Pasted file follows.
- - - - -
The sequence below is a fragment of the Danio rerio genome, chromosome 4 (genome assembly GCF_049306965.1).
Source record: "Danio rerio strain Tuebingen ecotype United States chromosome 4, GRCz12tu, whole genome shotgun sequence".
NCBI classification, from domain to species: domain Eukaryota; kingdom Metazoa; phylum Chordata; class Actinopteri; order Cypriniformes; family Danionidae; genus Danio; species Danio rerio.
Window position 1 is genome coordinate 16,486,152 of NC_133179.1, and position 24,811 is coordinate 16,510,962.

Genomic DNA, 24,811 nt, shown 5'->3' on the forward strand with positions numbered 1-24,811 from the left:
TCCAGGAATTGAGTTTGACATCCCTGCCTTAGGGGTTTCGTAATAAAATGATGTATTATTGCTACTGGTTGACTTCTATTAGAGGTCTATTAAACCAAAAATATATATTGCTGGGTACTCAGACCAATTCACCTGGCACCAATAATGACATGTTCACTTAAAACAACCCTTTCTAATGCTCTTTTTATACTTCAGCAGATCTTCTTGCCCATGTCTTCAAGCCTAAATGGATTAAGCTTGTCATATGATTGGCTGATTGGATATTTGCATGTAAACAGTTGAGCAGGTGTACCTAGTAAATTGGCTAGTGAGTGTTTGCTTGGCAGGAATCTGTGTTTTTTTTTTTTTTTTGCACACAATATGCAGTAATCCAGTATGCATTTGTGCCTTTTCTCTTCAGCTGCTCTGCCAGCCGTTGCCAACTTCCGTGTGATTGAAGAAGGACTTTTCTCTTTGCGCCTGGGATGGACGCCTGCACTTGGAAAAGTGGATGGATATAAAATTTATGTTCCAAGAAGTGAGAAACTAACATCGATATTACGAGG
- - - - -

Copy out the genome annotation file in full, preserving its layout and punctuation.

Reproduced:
The sequence below is a fragment of the Danio rerio genome, chromosome 4 (genome assembly GCF_049306965.1).
Source record: "Danio rerio strain Tuebingen ecotype United States chromosome 4, GRCz12tu, whole genome shotgun sequence".
NCBI classification, from domain to species: domain Eukaryota; kingdom Metazoa; phylum Chordata; class Actinopteri; order Cypriniformes; family Danionidae; genus Danio; species Danio rerio.
Window position 1 is genome coordinate 16,486,152 of NC_133179.1, and position 24,811 is coordinate 16,510,962.

Genomic DNA, 24,811 nt, shown 5'->3' on the forward strand with positions numbered 1-24,811 from the left:
TCCAGGAATTGAGTTTGACATCCCTGCCTTAGGGGTTTCGTAATAAAATGATGTATTATTGCTACTGGTTGACTTCTATTAGAGGTCTATTAAACCAAAAATATATATTGCTGGGTACTCAGACCAATTCACCTGGCACCAATAATGACATGTTCACTTAAAACAACCCTTTCTAATGCTCTTTTTATACTTCAGCAGATCTTCTTGCCCATGTCTTCAAGCCTAAATGGATTAAGCTTGTCATATGATTGGCTGATTGGATATTTGCATGTAAACAGTTGAGCAGGTGTACCTAGTAAATTGGCTAGTGAGTGTTTGCTTGGCAGGAATCTGTGTTTTTTTTTTTTTTTTGCACACAATATGCAGTAATCCAGTATGCATTTGTGCCTTTTCTCTTCAGCTGCTCTGCCAGCCGTTGCCAACTTCCGTGTGATTGAAGAAGGACTTTTCTCTTTGCGCCTGGGATGGACGCCTGCACTTGGAAAAGTGGATGGATATAAAATTTATGTTCCAAGAAGTGAGAAACTAACATCGATATTACGAGG